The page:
Ovarian cancer is one of the most aggressive cancers with devastatingly small survival rates, but a new treatment could revolutionize how doctors treat the disease. Doctors and researchers are turning to a treatment called heated chemotherapy to destroy ovarian tumors. Originally used to treat other types of abdominal cancers, the regimen is showing some success at treating ovarian cancer.
The treatment is called hyperthermic intraperitoneal chemotherapy or HIPEC. Doctors start by surgically removing ovarian tumors, and then use chemotherapy medications that have been heated to 42 degrees Celsius. The heated solution is directly delivered to the site of the tumors. The heated solution is then allowed to roll around on the lining of the ovaries. The heat from the solution allows for the body to better absorb the chemotherapy drug. Armando Sardi, M.D., Chief of Surgical Oncology at Mercy Medical Center in Baltimore, Maryland, calls the process the “shake and bake.” The goal of the rolling around is to ensure the drugs go “into every nook and cranny so that your chances of reaching those cancerous cells were the best.”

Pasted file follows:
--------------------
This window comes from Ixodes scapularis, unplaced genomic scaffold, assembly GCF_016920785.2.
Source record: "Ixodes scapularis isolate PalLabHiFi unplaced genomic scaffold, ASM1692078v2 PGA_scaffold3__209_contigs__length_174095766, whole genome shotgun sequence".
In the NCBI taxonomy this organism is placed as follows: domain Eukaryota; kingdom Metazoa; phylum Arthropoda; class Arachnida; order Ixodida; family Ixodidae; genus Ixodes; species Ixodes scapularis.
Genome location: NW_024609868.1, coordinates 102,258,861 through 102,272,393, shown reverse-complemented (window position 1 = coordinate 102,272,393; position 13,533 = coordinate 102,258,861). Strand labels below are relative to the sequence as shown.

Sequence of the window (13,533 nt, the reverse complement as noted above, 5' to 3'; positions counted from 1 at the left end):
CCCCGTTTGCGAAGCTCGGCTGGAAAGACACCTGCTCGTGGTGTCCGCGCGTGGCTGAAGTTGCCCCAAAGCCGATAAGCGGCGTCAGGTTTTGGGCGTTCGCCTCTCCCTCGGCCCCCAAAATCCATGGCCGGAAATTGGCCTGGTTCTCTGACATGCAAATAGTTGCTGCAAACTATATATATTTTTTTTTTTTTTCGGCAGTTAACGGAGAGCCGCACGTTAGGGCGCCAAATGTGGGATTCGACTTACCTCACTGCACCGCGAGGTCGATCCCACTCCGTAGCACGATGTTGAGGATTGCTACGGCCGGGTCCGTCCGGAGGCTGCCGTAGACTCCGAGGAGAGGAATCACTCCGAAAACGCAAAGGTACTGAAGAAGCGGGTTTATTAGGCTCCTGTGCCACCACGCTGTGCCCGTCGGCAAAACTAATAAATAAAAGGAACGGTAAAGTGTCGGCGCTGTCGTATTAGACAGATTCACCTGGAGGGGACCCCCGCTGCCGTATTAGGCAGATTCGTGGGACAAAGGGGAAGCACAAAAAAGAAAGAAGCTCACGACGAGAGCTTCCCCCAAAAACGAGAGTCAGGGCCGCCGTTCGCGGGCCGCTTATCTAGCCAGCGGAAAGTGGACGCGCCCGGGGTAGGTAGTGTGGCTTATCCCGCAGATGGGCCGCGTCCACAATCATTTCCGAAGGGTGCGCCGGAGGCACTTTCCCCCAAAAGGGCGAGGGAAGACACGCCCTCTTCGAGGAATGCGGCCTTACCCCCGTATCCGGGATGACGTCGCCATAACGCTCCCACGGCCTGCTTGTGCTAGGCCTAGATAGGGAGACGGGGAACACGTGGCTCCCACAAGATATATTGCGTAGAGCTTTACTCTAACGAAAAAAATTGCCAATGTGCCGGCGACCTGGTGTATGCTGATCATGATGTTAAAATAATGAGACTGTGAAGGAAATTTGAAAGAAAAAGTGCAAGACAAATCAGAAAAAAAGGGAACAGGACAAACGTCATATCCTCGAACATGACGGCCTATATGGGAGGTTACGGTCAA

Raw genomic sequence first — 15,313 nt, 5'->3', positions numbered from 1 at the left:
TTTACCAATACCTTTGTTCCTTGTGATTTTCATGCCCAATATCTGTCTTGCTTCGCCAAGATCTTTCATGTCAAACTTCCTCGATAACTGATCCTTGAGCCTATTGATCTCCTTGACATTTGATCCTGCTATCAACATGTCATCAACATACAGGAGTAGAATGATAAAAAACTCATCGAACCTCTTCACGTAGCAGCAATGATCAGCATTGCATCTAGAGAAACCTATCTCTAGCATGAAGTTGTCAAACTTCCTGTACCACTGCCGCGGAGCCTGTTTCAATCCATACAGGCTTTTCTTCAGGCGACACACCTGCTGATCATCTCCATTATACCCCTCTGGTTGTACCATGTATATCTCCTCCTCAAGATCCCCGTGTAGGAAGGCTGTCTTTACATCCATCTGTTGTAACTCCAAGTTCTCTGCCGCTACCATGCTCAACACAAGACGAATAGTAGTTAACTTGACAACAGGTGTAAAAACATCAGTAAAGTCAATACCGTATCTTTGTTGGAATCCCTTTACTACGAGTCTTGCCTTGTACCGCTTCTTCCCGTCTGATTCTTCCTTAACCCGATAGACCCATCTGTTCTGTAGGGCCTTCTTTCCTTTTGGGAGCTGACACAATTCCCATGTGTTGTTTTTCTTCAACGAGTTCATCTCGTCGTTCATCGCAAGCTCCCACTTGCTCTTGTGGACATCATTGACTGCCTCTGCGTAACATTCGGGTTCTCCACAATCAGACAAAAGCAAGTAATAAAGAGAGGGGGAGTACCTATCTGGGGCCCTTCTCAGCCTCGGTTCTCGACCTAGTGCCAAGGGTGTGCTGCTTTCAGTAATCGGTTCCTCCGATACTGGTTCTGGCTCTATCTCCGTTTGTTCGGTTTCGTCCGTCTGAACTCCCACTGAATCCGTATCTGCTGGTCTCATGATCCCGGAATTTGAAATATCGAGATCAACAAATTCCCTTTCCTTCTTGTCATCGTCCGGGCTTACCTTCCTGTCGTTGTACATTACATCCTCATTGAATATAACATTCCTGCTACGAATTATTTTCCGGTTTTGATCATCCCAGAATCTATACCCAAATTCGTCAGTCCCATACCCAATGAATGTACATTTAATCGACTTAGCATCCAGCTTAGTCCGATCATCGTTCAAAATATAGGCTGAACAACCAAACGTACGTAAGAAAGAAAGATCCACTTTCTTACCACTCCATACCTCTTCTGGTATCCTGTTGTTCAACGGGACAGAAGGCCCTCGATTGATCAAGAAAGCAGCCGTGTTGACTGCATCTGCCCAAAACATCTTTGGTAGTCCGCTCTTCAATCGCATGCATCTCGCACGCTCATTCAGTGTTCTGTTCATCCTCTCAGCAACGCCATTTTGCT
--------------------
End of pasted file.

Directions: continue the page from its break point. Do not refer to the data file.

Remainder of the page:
Normal intravenous chemotherapy only circulates the chemotherapy drugs through the bloodstream, making it difficult for the drugs to adequately reach all of the cancerous cells. This direct application of chemotherapy drugs could have profound implications for not only for treating ovarian cancer, but for other types of cancer as well.
Advances in ovarian cancer treatment could not come too soon. This past May, a jury found healthcare giant Johnson & Johnson (J&J) guilty of failing to warn consumers that the talc in the company’s baby powder products could greatly increase a woman’s risk of developing ovarian cancer.
While J&J continues to stand by the safety of its products, thousands of women across the country believe their use of J&J baby powder for feminine hygiene caused them to develop ovarian cancer and have filed lawsuits against the company.